From School Library Journal
K-Gr 3-Otis is back, this time anticipating Christmas and the birth of a new foal. To add to his excitement, he receives a new horn, his first Christmas present ever. His joy is short-lived, however, when, in the middle of a snowy night, he overhears that the mare is sick: "We need Doc Baker out here tonight or we'll lose 'em both!" When the farmhand sent to get Doc plunges into a snowdrift during the raging storm, Otis, as always, comes to the rescue, setting out "with snow up to his chin." He gets lost in the woods only to discover that he is perched on the precipice of a hill. Bravely heading down a steep, slippery branch, he reaches the doctor's house, alerts him with his horn, and brings him back to save the day. The grayish-blue hues that predominate in Long's lovely, large-framed illustrations create a sense of cold stillness. Executed in gouache and pencil, they depict the red tractor in sharp contrast to countryside and woods blanketed in deep snow. There are few surprises here, and the tree branch jutting from the hill seems forced. Traveling down the branch leads Otis a bit too conveniently almost to Doc Baker's door. Otis's fans may turn to this one, but it is an additional purchase.-Marianne Saccardi, formerly at Norwalk Community College, CTα(c) Copyright 2013. Library Journal. LLC, a wholly owned subsidiary of Media Source, Inc. No redistribution permitted.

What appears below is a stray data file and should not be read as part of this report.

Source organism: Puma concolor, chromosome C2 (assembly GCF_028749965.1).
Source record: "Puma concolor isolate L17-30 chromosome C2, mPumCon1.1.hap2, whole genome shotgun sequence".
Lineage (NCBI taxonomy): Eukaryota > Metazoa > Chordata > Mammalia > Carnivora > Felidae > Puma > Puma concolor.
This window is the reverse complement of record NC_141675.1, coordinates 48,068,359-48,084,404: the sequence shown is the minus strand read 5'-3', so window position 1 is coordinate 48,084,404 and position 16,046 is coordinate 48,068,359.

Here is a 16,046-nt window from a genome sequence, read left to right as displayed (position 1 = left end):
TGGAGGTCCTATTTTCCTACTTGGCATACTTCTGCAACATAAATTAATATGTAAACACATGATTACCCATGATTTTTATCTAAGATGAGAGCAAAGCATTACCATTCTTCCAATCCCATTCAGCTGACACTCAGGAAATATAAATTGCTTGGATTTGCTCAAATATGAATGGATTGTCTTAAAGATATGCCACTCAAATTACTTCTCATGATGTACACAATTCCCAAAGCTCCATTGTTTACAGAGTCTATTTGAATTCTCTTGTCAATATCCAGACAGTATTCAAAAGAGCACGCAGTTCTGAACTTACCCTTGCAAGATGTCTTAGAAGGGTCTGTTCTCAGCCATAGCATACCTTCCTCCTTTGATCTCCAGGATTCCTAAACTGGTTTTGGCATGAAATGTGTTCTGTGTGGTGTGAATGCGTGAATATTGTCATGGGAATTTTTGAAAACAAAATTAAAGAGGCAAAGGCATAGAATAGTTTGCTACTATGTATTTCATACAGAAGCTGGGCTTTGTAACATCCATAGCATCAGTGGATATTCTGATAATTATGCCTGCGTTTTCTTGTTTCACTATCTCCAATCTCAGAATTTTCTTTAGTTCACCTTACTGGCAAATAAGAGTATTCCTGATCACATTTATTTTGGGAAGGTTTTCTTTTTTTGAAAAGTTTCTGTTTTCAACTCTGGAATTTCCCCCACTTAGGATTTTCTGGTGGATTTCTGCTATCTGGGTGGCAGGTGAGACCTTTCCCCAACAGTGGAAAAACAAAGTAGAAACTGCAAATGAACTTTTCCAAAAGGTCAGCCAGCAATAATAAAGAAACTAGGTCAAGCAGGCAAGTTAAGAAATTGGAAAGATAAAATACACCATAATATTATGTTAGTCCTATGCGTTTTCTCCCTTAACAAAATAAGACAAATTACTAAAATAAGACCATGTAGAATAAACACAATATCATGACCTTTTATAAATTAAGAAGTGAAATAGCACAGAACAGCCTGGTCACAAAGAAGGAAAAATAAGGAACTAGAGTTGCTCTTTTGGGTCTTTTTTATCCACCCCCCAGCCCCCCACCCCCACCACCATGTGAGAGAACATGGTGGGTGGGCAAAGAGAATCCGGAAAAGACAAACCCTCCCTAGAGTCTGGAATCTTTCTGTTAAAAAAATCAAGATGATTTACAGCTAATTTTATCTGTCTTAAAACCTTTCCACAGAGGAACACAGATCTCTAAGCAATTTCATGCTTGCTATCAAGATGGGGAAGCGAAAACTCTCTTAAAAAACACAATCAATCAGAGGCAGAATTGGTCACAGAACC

*Starred Review* Otis the tractor returns in a Christmas story of courage and friendship set during a terrible snowstorm at the farm. When the mare’s labor becomes difficult on Christmas Eve, a vet is needed—but the truck is stuck in a snowdrift. Otis makes a brave decision: he’ll get Doc. Plowing through the woods on a rescue mission, he finds himself on a difficult path. Long’s text conveys not just the danger, treacherous, slippery, but also Otis’ effort, putt puff puttedy chuff. But how will he wake Doc in the middle of the night? The farmer’s Christmas gift, a shiny new horn, will do the trick. The illustrations wonderfully enhance the story, from the joy of the animals prancing around the Christmas tree to Otis’ expressive response to the events around him: pride in his gift, concern for his friend, determination to arrive at his destination. Highlighting the always changing perspective, aerial scenes give readers a sense of the big, snowy picture, and close-ups show the farmer’s concern. Long’s palette reflects the coldness and heaviness of the snow, and then lightness as the farmer prays for a miracle. The view into the barn door, once all is well, is reminiscent of another barn birth, and the text reads, Well, would you look at that! That sums things up nicely. Preschool-Grade 1. --Edie Ching